Since saying cheerio yesterday, we have put a few kilometers between ourselves and Perth and are on the Turquoise Coast. The journey took us past many hills that looked like they were covered in snow but were actually sand dunes. We stopped in Nambung National Park and were taken aback by the sandscape which are The Pinnacles. We haven’t planned out our route for the next tranche yet but we’re now officially half way through our twelve month visa though technically not half way round. ‘Technically’ and ‘actually’ were two words the children used a lot – ahhh the memories just keep on comin’.

We Survived Bunbury ….

Two weeks at the same caravan park in this particular location has definitely been an endurance test! Local bar staff claim Bunbury used to be the ice capital of Australia and we aren’t talking about the white fluffy stuff for skiing! Reality struck home when we heard one of the other guests had apprehended a knife wielding person who had broken into his car on Christmas Eve and it wasn’t Santa Claus! The grandchildren have had a great time though and that’s what’s important. Charlie was accepted into a gang and they gave him nits and Sophie befriended a little girl who was keen to let everyone know her Mum was in prison!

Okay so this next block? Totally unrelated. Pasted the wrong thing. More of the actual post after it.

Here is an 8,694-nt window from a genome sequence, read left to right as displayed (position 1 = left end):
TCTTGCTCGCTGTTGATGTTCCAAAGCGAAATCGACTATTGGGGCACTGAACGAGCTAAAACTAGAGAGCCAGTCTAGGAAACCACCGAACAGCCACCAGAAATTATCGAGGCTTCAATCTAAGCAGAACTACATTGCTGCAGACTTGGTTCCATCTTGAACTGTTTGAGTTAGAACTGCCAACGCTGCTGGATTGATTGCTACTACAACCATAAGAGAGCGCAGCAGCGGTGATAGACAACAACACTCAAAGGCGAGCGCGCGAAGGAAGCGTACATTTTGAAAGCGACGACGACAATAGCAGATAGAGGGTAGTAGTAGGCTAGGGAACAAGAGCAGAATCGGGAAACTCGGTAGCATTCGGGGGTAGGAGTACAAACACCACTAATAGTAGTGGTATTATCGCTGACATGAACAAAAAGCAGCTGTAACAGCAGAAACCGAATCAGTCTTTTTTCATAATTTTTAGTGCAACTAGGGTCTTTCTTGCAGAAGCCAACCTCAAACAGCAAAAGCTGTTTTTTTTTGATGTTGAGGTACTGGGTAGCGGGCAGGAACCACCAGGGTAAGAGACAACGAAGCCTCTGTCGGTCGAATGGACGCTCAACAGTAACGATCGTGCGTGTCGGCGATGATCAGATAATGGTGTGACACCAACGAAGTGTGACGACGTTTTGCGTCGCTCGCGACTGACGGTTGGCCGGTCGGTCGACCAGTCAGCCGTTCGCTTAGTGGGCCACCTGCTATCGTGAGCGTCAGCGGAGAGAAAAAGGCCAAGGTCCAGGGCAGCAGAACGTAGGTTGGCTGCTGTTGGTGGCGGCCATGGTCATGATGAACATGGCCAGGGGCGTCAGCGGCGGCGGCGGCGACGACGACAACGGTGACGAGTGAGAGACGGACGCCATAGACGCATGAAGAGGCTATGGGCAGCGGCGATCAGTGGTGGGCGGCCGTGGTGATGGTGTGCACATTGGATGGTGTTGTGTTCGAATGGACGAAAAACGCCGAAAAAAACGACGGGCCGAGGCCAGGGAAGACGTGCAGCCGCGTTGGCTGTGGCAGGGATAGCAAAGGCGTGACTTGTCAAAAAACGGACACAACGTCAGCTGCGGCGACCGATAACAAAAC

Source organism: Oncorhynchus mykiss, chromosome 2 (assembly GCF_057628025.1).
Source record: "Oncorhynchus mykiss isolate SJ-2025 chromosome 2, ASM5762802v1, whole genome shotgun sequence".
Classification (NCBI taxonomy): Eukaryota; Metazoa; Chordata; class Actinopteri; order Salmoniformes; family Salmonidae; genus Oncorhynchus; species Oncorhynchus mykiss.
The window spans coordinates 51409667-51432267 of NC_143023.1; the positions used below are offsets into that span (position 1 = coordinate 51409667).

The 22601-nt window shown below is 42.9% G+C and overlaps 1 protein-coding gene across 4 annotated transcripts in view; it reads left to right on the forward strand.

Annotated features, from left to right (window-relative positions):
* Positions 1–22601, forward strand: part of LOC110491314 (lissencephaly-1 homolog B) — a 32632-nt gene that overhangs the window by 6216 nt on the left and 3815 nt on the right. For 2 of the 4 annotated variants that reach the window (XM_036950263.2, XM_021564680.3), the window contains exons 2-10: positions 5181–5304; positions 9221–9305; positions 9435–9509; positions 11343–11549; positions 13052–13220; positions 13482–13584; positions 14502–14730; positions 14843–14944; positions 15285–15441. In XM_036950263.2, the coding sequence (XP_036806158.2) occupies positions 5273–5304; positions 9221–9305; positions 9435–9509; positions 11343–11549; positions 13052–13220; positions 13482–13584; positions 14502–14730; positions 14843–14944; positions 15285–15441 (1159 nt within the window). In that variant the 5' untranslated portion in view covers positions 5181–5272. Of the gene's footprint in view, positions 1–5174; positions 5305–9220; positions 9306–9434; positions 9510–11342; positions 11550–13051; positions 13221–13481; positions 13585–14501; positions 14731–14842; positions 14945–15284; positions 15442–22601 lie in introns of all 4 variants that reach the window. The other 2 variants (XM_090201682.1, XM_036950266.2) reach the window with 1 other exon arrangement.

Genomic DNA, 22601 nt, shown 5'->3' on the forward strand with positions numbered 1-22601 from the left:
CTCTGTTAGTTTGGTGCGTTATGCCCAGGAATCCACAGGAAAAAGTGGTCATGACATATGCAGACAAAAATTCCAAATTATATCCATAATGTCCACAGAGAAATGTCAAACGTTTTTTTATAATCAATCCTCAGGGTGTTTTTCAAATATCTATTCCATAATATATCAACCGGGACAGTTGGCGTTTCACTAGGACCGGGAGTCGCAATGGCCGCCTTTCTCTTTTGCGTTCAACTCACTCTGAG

We have taken the children out in the motor home and they loved it. The trip to the Apple Fun Park and Gnomesville were both a great hit and the children are not shy in posing with attitude!

The beach in Bunbury got very windy most afternoons. Great for hang gliding but not for surfer Ben who ended up driving back and forth to the Margaret River area to catch some awesome waves. Still it was nice to revisit some of the areas we’d already been to and make sandcastles for a change rather than visit wineries!

Beach Belles

Beach Belles

Pevney Beach

Surf’s Up!

The two big draws for Bunbury were the newly opened Dolphin Centre and the New Year’s Day Horse Racing. Both definitely were worth the entrance fees and were colourful occasions.